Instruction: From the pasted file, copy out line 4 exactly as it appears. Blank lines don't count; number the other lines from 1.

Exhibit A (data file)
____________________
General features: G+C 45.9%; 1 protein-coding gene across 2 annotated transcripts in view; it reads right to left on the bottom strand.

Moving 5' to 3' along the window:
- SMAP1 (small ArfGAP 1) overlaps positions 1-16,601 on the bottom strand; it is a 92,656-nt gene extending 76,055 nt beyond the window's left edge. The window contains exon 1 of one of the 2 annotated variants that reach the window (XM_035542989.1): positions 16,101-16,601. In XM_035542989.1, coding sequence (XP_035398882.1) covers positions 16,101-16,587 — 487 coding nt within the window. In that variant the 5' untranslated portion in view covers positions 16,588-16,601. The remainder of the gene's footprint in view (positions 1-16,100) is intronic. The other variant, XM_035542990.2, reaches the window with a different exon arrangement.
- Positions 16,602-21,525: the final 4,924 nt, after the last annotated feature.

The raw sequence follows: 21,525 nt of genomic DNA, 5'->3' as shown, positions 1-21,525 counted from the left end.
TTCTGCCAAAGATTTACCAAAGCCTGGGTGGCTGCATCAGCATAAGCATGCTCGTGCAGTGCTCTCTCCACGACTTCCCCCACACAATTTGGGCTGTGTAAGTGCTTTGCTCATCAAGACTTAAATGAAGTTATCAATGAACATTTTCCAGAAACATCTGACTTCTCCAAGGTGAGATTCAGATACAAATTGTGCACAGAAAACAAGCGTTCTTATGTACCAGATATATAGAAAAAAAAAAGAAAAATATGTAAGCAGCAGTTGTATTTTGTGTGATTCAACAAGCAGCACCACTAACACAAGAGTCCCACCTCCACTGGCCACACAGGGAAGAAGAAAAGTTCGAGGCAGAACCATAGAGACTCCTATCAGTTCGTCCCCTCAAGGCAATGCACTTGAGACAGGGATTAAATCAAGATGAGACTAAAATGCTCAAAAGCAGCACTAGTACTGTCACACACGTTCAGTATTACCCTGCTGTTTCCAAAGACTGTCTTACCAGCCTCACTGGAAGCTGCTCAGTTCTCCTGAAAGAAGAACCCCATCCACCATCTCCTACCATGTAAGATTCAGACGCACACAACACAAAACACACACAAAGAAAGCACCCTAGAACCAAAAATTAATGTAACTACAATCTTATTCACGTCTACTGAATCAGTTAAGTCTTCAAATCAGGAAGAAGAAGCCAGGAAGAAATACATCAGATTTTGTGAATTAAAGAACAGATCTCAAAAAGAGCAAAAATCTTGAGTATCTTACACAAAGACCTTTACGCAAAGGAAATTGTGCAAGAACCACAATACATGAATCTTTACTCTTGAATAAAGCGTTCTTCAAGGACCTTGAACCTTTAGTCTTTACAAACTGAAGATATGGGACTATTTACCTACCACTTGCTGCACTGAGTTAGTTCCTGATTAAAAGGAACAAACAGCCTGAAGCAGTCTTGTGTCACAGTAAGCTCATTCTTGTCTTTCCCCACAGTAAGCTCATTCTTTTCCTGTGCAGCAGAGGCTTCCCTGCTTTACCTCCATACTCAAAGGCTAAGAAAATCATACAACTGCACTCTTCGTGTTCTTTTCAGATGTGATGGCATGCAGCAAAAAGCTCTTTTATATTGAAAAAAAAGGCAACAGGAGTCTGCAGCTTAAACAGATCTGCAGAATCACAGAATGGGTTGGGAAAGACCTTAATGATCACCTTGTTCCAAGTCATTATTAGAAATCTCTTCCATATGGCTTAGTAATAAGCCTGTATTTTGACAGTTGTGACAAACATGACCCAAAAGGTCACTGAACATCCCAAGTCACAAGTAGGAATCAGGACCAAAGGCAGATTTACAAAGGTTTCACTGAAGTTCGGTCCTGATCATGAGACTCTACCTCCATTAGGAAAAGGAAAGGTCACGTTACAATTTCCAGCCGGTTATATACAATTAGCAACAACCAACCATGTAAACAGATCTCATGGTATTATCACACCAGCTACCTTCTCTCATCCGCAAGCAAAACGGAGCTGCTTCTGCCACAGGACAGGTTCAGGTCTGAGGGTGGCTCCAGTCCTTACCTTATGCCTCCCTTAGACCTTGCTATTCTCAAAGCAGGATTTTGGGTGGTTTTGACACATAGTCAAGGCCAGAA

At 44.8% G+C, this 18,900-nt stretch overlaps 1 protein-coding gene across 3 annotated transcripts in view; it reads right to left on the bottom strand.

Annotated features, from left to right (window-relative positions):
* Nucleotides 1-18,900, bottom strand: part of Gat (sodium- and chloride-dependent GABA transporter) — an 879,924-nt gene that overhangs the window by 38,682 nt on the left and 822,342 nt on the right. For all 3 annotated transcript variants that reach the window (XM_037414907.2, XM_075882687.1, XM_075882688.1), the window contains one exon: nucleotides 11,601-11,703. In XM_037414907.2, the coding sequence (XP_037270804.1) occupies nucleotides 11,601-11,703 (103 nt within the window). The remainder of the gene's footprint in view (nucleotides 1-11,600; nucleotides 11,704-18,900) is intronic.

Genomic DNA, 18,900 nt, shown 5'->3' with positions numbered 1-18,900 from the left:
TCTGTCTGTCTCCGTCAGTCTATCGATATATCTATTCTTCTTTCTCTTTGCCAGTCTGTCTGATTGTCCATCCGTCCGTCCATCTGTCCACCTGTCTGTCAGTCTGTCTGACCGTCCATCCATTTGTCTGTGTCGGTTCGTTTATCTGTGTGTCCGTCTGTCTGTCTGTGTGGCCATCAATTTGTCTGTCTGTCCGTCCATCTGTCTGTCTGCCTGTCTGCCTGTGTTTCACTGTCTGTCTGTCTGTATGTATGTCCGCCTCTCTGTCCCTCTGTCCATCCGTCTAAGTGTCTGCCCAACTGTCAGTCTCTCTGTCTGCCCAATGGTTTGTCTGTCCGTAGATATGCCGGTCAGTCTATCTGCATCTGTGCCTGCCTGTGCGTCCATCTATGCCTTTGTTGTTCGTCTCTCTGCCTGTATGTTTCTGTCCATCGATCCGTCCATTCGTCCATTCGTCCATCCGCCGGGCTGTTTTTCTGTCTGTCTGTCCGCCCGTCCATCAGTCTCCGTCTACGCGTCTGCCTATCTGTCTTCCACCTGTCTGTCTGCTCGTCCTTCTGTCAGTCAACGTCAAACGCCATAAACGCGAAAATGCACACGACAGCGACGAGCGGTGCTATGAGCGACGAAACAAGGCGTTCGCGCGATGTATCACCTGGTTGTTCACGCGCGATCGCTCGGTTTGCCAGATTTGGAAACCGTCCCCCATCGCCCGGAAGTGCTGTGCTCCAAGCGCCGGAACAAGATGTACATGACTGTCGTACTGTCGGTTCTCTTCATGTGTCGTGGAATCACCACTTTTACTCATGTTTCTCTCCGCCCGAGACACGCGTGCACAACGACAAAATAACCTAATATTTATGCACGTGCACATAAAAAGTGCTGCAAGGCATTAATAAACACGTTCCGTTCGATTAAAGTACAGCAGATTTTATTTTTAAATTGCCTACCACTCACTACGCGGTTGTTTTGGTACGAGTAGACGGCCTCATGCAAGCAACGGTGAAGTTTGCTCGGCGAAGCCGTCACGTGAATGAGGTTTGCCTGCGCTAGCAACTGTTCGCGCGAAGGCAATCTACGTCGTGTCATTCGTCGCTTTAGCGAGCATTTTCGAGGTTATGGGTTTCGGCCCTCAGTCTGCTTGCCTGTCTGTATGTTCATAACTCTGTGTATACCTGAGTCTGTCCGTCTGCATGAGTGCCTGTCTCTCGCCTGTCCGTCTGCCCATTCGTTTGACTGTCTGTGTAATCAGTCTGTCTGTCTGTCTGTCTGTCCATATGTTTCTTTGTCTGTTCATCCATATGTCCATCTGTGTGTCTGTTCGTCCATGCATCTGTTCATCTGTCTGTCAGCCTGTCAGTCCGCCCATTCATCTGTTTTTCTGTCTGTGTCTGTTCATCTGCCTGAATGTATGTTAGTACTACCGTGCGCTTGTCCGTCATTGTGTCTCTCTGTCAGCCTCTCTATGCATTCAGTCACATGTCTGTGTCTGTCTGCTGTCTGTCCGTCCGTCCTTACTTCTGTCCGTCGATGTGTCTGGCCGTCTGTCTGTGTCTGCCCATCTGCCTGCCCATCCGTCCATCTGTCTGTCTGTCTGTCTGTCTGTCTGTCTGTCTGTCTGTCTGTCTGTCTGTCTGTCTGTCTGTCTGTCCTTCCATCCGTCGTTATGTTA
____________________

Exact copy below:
- Positions 16,602-21,525: the final 4,924 nt, after the last annotated feature.